Something I saw once, for retirement planning:
Investments, IRAs, and 401(k) to live on;
Company pension for trips to Europe or Bahamas;
Social Security for lap dances.
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Old 09-06-2013, 07:07 PM   #128
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Originally Posted by Huston55 View Post
I plan to use a variable withdrawal rate versus a fixed one because it seems to fit my situation best, and that's what I'd like to see some discussion on because I expect my situation is not uncommon.

All of this discussion on WD methodology ignores other income sources (pensions, SS or even annuities), which will make a substantial difference. While not everyone has a pension, most (maybe all) will receive SS. When these other income streams kick in, the required WD, whether fixed or variable, will/can go down. I know we can model this with FC, Fido RIP or other tools, and I do. But, the 4% fixed SWR and G-K WD rules don't take into account those other income sources, which will ameliorate the drops in any variable WD approach. This is one of the key factors in my decision to use a variable WD methodology because, the planned timing of my retirement and these other income sources make 'the worst case' not so bad for us.

I'd like to hear how other are accounting for this in their plans.
I asked myself plenty of questions in this respect, and I ended settling on a simple principle in my Excel sheets. Any extra cash (small job, lump sum, pension, SS), recurring or not, goes in my portfolio balance when received. Any dividend is automatically re-invested (DRIP). And the withdrawal method has to be an adaptive one, which accounts for variations of the portfolio, whether it comes from market upticks or new income.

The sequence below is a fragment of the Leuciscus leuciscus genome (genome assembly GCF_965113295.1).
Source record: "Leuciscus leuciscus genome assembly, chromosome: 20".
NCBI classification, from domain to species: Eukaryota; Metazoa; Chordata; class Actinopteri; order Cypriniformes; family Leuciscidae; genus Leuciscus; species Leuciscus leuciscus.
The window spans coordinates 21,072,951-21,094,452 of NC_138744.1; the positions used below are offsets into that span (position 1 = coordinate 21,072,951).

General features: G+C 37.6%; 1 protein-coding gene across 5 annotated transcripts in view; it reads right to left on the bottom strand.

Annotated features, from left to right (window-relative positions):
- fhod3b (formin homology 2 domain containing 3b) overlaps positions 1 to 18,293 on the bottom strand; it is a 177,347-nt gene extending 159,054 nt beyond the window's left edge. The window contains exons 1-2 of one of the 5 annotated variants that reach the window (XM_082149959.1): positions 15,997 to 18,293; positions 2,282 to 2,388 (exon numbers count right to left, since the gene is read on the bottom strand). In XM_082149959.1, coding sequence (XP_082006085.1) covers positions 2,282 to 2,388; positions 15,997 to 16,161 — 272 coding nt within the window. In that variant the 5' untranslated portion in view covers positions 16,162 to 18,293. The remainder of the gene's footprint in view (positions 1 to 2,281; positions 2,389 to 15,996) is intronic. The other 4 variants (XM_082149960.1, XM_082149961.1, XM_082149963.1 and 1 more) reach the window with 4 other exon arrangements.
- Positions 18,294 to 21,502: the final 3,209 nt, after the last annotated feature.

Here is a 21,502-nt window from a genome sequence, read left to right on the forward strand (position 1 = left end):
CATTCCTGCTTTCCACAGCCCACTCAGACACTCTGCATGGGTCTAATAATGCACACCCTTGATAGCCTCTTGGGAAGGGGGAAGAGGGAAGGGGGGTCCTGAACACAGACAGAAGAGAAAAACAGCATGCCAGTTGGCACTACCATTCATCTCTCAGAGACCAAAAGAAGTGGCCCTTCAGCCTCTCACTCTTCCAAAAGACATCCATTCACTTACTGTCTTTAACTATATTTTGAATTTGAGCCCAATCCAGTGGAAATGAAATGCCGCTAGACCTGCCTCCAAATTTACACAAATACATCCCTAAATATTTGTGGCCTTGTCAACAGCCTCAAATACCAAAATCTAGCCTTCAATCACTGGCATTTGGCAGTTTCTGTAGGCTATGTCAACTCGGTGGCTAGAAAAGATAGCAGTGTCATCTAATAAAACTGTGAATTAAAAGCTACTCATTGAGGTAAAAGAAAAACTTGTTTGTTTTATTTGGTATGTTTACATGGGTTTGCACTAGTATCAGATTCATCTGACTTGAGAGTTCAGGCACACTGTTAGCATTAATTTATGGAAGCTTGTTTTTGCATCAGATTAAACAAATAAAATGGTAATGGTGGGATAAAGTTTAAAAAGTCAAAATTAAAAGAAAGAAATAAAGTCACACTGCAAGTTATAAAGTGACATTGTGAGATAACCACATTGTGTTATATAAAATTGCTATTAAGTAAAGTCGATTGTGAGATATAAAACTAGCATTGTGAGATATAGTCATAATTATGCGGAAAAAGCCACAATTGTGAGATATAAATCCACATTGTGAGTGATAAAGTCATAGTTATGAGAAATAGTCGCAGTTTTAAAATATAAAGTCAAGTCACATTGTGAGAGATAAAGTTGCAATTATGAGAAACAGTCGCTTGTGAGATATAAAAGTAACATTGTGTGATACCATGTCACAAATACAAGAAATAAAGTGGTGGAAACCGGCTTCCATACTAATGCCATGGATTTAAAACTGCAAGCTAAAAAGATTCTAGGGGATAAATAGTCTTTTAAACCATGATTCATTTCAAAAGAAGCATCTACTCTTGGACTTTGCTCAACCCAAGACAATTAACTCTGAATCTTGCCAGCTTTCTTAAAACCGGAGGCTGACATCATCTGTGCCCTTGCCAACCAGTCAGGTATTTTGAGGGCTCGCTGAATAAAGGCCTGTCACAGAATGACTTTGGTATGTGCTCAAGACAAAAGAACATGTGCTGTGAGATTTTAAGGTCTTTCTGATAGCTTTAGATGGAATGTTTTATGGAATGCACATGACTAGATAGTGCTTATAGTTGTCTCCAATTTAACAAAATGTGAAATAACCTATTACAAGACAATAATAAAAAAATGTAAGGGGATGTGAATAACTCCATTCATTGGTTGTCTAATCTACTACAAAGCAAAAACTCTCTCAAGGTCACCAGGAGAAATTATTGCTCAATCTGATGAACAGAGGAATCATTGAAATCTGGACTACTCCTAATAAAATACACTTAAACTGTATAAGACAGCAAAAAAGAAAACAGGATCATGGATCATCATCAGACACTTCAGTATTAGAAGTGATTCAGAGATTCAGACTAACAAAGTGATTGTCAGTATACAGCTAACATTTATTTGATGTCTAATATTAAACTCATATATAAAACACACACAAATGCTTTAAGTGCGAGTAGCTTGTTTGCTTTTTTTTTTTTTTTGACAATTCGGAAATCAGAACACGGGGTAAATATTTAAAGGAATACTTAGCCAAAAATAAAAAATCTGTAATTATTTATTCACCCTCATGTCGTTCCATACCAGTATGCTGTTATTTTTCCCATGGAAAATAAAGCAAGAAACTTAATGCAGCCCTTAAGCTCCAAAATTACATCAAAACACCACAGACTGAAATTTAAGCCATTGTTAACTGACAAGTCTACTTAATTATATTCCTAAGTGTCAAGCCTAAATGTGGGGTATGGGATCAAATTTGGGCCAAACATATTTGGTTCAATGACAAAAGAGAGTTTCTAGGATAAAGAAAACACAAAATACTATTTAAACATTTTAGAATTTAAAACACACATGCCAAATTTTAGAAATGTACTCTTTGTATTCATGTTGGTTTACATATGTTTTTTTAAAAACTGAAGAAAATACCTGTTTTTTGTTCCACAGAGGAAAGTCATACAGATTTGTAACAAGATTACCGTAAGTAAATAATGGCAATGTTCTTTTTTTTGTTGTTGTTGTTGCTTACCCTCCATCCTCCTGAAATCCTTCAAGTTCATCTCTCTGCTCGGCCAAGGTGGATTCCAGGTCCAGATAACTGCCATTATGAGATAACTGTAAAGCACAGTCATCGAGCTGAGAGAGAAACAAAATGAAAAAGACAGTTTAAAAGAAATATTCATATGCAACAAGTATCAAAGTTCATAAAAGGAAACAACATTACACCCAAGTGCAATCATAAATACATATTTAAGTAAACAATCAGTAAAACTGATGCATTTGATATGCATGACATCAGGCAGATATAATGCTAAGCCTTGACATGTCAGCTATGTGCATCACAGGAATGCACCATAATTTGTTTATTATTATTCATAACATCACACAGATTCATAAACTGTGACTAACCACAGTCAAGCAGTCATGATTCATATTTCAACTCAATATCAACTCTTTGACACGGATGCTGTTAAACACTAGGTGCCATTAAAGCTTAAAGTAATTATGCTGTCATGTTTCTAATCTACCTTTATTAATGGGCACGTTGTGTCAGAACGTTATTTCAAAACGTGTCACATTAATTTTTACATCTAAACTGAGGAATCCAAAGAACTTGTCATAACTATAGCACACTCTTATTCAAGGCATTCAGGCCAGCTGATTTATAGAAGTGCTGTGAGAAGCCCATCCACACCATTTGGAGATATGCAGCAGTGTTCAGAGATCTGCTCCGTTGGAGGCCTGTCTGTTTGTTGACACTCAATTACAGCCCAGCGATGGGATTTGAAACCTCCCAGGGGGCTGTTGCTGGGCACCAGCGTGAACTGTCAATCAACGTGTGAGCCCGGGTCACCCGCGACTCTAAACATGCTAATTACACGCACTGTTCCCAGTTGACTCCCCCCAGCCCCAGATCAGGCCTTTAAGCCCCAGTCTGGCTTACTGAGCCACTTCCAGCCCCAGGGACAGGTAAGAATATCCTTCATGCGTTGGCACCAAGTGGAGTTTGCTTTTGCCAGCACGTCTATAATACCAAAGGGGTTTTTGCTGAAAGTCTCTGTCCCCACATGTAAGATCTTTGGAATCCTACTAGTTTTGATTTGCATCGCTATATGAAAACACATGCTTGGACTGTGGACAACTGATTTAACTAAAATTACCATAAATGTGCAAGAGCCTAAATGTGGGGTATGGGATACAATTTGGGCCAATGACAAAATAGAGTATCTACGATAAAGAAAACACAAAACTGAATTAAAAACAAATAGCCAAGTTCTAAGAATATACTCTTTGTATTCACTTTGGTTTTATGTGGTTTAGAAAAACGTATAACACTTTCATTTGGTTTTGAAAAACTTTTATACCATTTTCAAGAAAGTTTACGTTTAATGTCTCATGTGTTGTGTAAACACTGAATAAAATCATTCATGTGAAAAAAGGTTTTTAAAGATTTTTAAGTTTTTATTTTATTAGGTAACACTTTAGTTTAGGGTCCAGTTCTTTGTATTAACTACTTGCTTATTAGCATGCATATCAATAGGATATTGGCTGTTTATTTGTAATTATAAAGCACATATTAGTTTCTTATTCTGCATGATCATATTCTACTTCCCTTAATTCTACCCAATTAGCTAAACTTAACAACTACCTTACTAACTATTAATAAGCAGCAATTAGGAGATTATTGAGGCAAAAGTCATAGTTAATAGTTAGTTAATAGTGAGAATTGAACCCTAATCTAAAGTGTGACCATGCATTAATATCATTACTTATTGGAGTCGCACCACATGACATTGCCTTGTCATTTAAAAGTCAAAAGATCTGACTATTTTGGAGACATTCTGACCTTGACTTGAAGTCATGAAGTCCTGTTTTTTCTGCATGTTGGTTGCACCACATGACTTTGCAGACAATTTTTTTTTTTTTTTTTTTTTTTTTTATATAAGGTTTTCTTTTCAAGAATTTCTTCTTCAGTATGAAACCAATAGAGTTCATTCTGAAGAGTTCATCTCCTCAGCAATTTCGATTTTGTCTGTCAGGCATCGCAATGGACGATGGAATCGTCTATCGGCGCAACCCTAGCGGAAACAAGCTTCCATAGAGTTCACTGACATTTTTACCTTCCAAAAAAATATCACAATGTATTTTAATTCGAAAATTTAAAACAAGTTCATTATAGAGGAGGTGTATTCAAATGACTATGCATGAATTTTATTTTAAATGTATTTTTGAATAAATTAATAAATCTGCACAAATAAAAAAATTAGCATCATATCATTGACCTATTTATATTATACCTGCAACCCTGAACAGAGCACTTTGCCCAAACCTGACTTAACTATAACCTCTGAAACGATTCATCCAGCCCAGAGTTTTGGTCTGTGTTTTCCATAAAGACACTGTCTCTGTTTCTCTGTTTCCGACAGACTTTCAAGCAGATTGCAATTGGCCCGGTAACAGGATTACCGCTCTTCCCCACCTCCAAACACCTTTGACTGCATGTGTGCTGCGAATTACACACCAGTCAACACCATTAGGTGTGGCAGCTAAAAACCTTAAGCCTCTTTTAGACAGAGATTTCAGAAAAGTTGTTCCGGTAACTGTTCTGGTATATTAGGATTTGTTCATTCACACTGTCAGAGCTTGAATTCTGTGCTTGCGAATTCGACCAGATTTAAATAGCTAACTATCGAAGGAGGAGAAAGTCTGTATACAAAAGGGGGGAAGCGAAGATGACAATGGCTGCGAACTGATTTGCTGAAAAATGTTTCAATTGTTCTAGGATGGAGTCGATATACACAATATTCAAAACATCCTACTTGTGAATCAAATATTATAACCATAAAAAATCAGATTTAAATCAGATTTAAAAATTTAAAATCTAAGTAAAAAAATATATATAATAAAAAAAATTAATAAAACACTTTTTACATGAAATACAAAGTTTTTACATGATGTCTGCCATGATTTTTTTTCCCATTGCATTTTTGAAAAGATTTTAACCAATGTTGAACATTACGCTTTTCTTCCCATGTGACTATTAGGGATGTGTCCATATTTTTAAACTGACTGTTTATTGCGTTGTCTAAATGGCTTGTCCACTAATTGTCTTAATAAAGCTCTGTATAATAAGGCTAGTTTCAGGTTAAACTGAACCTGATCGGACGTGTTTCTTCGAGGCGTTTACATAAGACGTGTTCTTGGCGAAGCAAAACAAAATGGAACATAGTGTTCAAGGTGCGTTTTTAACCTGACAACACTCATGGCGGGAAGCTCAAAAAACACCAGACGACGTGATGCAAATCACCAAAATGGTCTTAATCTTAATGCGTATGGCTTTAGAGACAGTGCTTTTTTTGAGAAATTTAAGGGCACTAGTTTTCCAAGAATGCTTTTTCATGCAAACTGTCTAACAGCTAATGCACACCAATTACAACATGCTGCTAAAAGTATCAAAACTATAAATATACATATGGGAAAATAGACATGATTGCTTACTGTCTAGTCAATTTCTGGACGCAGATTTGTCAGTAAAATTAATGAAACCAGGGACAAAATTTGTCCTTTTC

Of course, I don't mean it literally, you don't want to add $25K of SS to your portfolio, and withdraw $60k the day after. You would of course just keep the $25k and withdraw $35k. But your model (Excel, whatever) will be set up as I explained, to figure out that $60k is the withdrawal of the year, and take in account the portfolio value change.

With a 4% fixed WR, modified to account for 4% of each new cash deposit, the outcome isn't quite satisfying, as you get more and more incremental money as you get older (that is, when the SS/Pension start), which is usually not a goal. But you could plan around it by taking more than 4% for your early retirement, then change your WR in a much more conservative manner when SS kicks in. Anyhoo, this fixed approach is just a really bad model...